The first prong of the Strickland standard requires the claimant to prove that his counsel's trial performance was deficient. See Jackson, 877 S.W.2d at 771. In order to do so, a claimant must overcome the presumption that counsel's actions were a reasonable part of his trial strategy. See Strickland, 466 U.S. at 689, 104 S. Ct. at 2065; McFarland, slip op. at 13. The record is silent as to why counsel did not question Walrath further during voir dire or challenge Walrath's presence on the jury. We could speculate as to the motivation behind counsel's actions, but the Court of Criminal Appeals has expressly stated that such action on our part is not necessary. See Chambers, 903 S.W.2d at 34; Jackson, 877 S.W.2d at 771-72. The Court in both Chambers and Jackson held that, because the record was silent as to why trial counsel chose not to question the venireperson or challenge his presence on the jury, there was insufficient evidence to overcome the strong presumption that trial counsel acted reasonably. Id. // Therefore, we find that Mozee failed to satisfy the first prong of Strickland.

Mozee also claims he was denied ineffective assistance of counsel because his defense counsel failed to confer with him prior to the day of trial. There is nothing in the record to support Mozee's contention that counsel's failure to consult with him prior to the day of trial constituted ineffective assistance of counsel. See Ex parte Cruz, 739 S.W.2d at 59. Further, Mozee fails to establish that had he discussed the case with his defense attorney prior to trial the result of the proceedings would have been different. See McFarland, slip op. at 16. Consequently, Mozee has again failed to satisfy the first prong of Strickland by proving that his trial counsel's performance was deficient.

Mozee points to a third instance of alleged ineffective assistance of counsel: counsel's failure to file a motion to quash the indictment. Mozee maintains that the indictment was defective in that it failed to properly describe the personal property that was subject to the burglary. However, Mozee neither explains how counsel's failure to file the motion constitutes deficient conduct nor how his defense was prejudiced by the omission. Assuming, arguendo, counsel was remiss in not filing a motion to quash the indictment, Mozee cannot establish that but for the error the outcome of the trial would have been different because he makes no argument that the motion would have been granted. See Rodriguez v. State, 899 S.W.2d 658, 667-68 (Tex. Crim. App. 1995).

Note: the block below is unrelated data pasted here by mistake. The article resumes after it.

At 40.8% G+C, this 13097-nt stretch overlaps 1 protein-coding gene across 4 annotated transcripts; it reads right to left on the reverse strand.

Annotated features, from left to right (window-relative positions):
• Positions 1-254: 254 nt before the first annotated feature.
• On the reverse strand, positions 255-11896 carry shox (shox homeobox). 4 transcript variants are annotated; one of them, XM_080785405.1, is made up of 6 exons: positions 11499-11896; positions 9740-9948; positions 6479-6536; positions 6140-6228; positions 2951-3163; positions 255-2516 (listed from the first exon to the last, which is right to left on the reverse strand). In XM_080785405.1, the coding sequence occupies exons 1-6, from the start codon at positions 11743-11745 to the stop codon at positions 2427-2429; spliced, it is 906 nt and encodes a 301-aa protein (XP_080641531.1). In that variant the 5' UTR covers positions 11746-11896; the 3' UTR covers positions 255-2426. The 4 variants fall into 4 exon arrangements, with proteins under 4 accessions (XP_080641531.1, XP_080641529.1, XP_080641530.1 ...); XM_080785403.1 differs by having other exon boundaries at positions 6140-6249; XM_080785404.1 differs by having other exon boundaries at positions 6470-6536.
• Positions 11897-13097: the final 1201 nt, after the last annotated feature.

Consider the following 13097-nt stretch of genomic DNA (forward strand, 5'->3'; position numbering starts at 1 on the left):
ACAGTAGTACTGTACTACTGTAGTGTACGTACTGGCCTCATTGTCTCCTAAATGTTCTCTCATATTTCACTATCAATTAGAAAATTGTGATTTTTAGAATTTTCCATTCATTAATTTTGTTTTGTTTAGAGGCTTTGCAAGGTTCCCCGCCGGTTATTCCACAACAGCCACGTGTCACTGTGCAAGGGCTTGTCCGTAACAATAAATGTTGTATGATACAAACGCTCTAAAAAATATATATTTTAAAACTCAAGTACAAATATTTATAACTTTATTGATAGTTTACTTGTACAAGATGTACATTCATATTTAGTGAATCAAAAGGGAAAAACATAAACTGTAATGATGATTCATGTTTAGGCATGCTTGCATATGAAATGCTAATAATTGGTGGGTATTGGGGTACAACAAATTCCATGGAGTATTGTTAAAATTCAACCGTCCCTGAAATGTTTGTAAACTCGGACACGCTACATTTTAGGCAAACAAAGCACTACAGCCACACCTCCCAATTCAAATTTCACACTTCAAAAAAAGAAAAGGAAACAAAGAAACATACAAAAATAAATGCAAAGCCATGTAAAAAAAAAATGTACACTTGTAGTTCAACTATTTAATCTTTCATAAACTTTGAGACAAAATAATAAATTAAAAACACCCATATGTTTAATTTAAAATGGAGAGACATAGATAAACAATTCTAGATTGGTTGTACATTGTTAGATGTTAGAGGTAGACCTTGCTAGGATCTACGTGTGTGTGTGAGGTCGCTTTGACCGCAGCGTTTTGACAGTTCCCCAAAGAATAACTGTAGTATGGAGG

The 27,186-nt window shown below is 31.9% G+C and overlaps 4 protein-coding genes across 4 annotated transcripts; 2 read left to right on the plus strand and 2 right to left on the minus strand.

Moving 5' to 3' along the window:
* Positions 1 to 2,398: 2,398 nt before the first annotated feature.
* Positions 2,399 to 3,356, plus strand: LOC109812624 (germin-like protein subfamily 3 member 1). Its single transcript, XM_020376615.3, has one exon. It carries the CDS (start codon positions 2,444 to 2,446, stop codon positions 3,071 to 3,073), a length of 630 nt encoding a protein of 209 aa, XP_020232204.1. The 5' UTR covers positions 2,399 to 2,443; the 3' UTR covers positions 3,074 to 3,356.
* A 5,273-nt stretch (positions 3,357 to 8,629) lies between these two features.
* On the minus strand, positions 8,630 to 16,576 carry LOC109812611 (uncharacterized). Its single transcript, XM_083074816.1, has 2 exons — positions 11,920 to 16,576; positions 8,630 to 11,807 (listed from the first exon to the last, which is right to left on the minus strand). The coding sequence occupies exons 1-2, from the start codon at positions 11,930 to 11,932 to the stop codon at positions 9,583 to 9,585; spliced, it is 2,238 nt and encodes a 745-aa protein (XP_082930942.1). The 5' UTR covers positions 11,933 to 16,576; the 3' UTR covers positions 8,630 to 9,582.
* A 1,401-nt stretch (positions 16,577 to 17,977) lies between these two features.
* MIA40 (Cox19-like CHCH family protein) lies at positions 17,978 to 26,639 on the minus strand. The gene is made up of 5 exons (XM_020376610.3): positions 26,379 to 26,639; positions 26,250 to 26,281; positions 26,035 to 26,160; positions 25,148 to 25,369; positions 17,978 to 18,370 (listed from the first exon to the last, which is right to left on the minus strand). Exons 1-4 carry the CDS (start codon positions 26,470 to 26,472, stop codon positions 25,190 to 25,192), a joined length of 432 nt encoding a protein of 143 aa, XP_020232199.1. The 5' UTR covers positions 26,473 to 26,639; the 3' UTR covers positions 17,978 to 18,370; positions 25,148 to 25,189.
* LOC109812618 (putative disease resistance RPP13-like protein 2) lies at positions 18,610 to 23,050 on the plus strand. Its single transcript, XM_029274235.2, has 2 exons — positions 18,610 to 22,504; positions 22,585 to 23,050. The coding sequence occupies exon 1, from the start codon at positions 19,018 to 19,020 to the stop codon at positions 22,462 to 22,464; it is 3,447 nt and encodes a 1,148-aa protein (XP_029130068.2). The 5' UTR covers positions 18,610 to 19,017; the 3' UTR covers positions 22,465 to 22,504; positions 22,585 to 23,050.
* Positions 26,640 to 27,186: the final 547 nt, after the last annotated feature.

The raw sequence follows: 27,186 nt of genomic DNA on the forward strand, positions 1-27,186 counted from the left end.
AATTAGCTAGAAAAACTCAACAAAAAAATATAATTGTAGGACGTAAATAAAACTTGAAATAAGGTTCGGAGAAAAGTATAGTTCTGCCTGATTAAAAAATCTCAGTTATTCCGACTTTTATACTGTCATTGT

Mozee further claims he was denied effective assistance of counsel at the punishment phase of his trial when counsel failed to argue for leniency or present any witnesses. The standard for evaluating effectiveness of counsel at the punishment phase of a trial for a non-capital offense differs from the standard applied to the guilt-innocence phase; the reasonably effective assistance of counsel standard articulated in Ex parte Duffy controls. 607 S.W.2d 507, 514 n.14 (Tex. Crim. App. 1980). The test is "whether counsel was reasonably likely to render effective assistance and whether counsel reasonably rendered effective assistance." Ware v. State, 875 S.W.2d 432, 434 (Tex. App. Waco 1994, pet. ref'd) (citing Ex parte Langley, 833 S.W.2d 141, 143 (Tex. Crim. App. 1992)); see also Chambers, 903 S.W.2d at 32 n.16. In applying the Duffy standard, we are required to examine the totality of trial counsel's representation, taking note that whereas Mozee is not entitled to errorless counsel, under some circumstances one error by counsel can render counsel's assistance ineffective. Ware, 875 S.W.2d at 434, 436; see also Ex parte Felton, 815 S.W.2d 733, 735 (Tex. Crim. App. 1991). However, an analysis under the "reasonably effective assistance of counsel" standard is not required. Mozee once again has failed to satisfy his burden on appeal: he has not provided us with a sufficient record from which we can ascertain whether his argument is meritorious. See Tex. R. App. P. 50(d); see also Ex parte Cruz, 739 S.W.2d at 59; Ex parte McWilliams, 634 S.W.2d 819. Therefore, Mozee's point of error is overruled.

The judgment is affirmed.




Before Justice Cummings,

Justice Vance and

Chief Justice McDonald (Retired)


Opinion delivered and filed October 2, 1996